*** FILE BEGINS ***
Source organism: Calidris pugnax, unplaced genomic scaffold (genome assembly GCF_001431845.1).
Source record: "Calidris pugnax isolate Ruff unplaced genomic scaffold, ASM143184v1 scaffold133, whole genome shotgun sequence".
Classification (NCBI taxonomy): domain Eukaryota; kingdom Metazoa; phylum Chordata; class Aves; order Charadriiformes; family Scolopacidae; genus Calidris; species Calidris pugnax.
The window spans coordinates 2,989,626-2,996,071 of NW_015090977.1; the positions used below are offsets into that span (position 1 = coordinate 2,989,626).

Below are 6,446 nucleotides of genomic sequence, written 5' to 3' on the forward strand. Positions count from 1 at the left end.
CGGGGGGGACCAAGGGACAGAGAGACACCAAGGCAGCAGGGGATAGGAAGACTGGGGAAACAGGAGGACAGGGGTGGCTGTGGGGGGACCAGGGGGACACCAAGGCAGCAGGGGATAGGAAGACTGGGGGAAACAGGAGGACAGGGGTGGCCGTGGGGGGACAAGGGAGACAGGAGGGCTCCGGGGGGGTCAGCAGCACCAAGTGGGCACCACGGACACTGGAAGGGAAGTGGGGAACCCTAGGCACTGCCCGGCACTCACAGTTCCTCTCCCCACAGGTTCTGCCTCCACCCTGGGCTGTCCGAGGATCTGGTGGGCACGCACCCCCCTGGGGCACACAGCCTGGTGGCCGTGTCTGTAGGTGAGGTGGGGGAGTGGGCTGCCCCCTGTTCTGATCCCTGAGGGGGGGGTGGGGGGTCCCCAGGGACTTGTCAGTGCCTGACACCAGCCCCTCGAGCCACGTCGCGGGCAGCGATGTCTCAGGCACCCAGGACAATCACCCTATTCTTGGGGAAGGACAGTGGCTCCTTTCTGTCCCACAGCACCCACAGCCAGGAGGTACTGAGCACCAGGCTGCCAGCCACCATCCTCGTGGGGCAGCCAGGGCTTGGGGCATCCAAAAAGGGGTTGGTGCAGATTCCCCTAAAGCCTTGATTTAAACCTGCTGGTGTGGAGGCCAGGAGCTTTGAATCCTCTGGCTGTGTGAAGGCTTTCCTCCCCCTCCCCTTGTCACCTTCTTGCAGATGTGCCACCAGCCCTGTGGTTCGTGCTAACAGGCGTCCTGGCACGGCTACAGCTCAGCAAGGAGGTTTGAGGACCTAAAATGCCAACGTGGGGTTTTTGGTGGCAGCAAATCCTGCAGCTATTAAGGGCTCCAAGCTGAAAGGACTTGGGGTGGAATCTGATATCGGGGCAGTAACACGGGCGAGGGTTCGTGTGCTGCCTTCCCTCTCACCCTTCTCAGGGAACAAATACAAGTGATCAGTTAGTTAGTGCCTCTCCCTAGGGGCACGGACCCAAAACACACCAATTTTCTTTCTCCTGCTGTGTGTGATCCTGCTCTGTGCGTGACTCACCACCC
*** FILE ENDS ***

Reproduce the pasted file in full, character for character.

Source organism: Calidris pugnax, unplaced genomic scaffold (genome assembly GCF_001431845.1).
Source record: "Calidris pugnax isolate Ruff unplaced genomic scaffold, ASM143184v1 scaffold133, whole genome shotgun sequence".
Classification (NCBI taxonomy): domain Eukaryota; kingdom Metazoa; phylum Chordata; class Aves; order Charadriiformes; family Scolopacidae; genus Calidris; species Calidris pugnax.
The window spans coordinates 2,989,626-2,996,071 of NW_015090977.1; the positions used below are offsets into that span (position 1 = coordinate 2,989,626).

Below are 6,446 nucleotides of genomic sequence, written 5' to 3' on the forward strand. Positions count from 1 at the left end.
CGGGGGGGACCAAGGGACAGAGAGACACCAAGGCAGCAGGGGATAGGAAGACTGGGGAAACAGGAGGACAGGGGTGGCTGTGGGGGGACCAGGGGGACACCAAGGCAGCAGGGGATAGGAAGACTGGGGGAAACAGGAGGACAGGGGTGGCCGTGGGGGGACAAGGGAGACAGGAGGGCTCCGGGGGGGTCAGCAGCACCAAGTGGGCACCACGGACACTGGAAGGGAAGTGGGGAACCCTAGGCACTGCCCGGCACTCACAGTTCCTCTCCCCACAGGTTCTGCCTCCACCCTGGGCTGTCCGAGGATCTGGTGGGCACGCACCCCCCTGGGGCACACAGCCTGGTGGCCGTGTCTGTAGGTGAGGTGGGGGAGTGGGCTGCCCCCTGTTCTGATCCCTGAGGGGGGGGTGGGGGGTCCCCAGGGACTTGTCAGTGCCTGACACCAGCCCCTCGAGCCACGTCGCGGGCAGCGATGTCTCAGGCACCCAGGACAATCACCCTATTCTTGGGGAAGGACAGTGGCTCCTTTCTGTCCCACAGCACCCACAGCCAGGAGGTACTGAGCACCAGGCTGCCAGCCACCATCCTCGTGGGGCAGCCAGGGCTTGGGGCATCCAAAAAGGGGTTGGTGCAGATTCCCCTAAAGCCTTGATTTAAACCTGCTGGTGTGGAGGCCAGGAGCTTTGAATCCTCTGGCTGTGTGAAGGCTTTCCTCCCCCTCCCCTTGTCACCTTCTTGCAGATGTGCCACCAGCCCTGTGGTTCGTGCTAACAGGCGTCCTGGCACGGCTACAGCTCAGCAAGGAGGTTTGAGGACCTAAAATGCCAACGTGGGGTTTTTGGTGGCAGCAAATCCTGCAGCTATTAAGGGCTCCAAGCTGAAAGGACTTGGGGTGGAATCTGATATCGGGGCAGTAACACGGGCGAGGGTTCGTGTGCTGCCTTCCCTCTCACCCTTCTCAGGGAACAAATACAAGTGATCAGTTAGTTAGTGCCTCTCCCTAGGGGCACGGACCCAAAACACACCAATTTTCTTTCTCCTGCTGTGTGTGATCCTGCTCTGTGCGTGACTCACCACCC